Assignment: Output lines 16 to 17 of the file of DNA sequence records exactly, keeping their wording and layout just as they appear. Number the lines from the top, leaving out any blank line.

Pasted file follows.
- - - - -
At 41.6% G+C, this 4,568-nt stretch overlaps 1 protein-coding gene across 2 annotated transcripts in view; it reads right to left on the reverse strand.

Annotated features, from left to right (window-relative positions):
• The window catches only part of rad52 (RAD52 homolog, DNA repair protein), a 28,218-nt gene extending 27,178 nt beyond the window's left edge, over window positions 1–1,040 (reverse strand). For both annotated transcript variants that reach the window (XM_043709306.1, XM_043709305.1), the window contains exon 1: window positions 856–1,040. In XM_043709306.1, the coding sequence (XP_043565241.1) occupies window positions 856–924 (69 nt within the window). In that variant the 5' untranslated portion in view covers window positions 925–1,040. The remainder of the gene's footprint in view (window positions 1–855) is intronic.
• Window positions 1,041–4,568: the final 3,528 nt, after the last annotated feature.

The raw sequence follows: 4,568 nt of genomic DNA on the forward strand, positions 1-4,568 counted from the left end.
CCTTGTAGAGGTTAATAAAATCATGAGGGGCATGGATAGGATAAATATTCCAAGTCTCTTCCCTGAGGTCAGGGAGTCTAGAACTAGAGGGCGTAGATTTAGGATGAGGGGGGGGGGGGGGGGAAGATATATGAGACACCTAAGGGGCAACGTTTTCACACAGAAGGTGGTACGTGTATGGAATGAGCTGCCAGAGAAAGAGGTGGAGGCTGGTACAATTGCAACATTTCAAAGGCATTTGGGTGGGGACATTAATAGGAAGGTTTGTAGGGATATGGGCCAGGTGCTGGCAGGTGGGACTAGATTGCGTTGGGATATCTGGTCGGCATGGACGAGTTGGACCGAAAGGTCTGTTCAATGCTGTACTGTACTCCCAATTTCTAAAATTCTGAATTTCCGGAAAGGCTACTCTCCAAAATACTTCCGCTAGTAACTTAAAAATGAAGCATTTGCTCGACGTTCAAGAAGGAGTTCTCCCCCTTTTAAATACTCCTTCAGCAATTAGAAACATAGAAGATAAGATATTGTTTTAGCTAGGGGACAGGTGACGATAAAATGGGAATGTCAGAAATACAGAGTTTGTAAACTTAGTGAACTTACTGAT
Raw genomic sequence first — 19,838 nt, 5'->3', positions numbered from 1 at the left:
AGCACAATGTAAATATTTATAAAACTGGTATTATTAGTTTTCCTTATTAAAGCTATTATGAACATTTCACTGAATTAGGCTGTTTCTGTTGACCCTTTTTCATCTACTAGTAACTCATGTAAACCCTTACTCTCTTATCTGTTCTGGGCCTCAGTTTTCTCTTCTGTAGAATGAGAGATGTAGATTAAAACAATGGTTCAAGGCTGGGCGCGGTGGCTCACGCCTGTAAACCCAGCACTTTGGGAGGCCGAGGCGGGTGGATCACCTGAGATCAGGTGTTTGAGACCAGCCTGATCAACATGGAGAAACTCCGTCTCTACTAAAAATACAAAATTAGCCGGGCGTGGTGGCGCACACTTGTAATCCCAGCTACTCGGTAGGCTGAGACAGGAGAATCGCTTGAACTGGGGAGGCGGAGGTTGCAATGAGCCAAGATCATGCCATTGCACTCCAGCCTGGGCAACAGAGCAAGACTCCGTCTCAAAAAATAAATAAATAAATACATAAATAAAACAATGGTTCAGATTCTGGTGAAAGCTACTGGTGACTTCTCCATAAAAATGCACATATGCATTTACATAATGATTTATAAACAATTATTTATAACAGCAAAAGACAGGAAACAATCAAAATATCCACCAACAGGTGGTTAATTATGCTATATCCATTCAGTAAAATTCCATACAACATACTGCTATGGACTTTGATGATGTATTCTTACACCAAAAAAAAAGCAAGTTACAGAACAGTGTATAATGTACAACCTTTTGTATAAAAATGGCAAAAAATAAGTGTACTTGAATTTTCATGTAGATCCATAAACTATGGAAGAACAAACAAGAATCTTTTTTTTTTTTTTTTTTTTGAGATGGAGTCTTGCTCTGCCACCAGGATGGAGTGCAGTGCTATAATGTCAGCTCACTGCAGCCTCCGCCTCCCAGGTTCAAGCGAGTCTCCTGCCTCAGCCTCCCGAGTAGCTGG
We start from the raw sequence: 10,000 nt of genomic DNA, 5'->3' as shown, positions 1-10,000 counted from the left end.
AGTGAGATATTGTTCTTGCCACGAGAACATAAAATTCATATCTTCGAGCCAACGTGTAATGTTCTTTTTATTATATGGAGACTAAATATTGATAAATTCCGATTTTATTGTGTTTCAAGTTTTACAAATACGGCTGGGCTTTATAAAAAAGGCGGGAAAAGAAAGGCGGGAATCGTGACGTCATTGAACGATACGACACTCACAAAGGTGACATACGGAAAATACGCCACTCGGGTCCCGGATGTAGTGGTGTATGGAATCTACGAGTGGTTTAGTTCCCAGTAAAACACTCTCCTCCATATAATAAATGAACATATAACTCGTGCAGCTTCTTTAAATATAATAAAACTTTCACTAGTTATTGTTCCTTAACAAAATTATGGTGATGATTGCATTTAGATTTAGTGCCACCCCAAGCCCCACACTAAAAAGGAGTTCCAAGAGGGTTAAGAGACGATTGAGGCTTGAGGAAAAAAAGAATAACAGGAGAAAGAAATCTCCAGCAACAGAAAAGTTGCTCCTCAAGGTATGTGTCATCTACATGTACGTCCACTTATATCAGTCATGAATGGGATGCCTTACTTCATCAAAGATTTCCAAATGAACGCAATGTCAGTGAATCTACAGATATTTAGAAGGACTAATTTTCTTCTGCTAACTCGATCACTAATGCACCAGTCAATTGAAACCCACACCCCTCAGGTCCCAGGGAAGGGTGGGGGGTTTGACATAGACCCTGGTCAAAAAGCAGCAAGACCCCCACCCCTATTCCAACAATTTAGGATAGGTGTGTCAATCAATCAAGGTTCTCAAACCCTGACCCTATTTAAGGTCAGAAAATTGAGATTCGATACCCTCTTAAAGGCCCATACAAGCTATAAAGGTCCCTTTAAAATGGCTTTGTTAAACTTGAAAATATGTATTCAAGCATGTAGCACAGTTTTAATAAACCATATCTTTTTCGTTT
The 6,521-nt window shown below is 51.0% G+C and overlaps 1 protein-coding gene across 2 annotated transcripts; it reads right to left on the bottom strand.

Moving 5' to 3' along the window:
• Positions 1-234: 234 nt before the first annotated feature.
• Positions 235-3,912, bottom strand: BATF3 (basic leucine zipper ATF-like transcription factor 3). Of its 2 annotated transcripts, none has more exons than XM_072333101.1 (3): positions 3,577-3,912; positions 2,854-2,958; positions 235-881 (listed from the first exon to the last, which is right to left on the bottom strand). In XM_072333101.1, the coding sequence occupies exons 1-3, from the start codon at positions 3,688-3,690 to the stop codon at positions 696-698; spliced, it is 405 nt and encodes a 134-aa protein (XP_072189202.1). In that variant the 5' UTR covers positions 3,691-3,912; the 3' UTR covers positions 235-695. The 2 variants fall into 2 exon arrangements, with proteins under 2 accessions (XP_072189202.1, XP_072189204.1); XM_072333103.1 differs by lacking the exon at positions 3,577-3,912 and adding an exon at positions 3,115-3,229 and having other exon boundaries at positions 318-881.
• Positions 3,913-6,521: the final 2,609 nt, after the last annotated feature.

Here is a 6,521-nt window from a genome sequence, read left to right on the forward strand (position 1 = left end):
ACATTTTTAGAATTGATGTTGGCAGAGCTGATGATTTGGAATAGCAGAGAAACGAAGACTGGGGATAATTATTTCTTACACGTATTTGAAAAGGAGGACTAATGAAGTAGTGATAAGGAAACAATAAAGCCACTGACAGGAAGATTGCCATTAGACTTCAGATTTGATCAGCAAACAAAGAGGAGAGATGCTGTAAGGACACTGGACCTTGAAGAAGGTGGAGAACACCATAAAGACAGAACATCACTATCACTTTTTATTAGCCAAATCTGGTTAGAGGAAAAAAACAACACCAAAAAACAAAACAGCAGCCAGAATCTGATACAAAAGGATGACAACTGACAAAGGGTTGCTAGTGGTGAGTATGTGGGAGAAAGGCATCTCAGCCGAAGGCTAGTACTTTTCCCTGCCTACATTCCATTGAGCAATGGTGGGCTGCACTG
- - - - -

Here is a 6,521-nt window from a genome sequence, read left to right on the forward strand (position 1 = left end):
ACATTTTTAGAATTGATGTTGGCAGAGCTGATGATTTGGAATAGCAGAGAAACGAAGACTGGGGATAATTATTTCTTACACGTATTTGAAAAGGAGGACTAATGAAGTAGTGATAAGGAAACAATAAAGCCACTGACAGGAAGATTGCCATTAGACTTCAGATTTGATCAGCAAACAAAGAGGAGAGATGCTGTAAGGACACTGGACCTTGAAGAAGGTGGAGAACACCATAAAGACAGAACATCACTATCACTTTTTATTAGCCAAATCTGGTTAGAGGAAAAAAACAACACCAAAAAACAAAACAGCAGCCAGAATCTGATACAAAAGGATGACAACTGACAAAGGGTTGCTAGTGGTGAGTATGTGGGAGAAAGGCATCTCAGCCGAAGGCTAGTACTTTTCCCTGCCTACATTCCATTGAGCAATGGTGGGCTGCACTG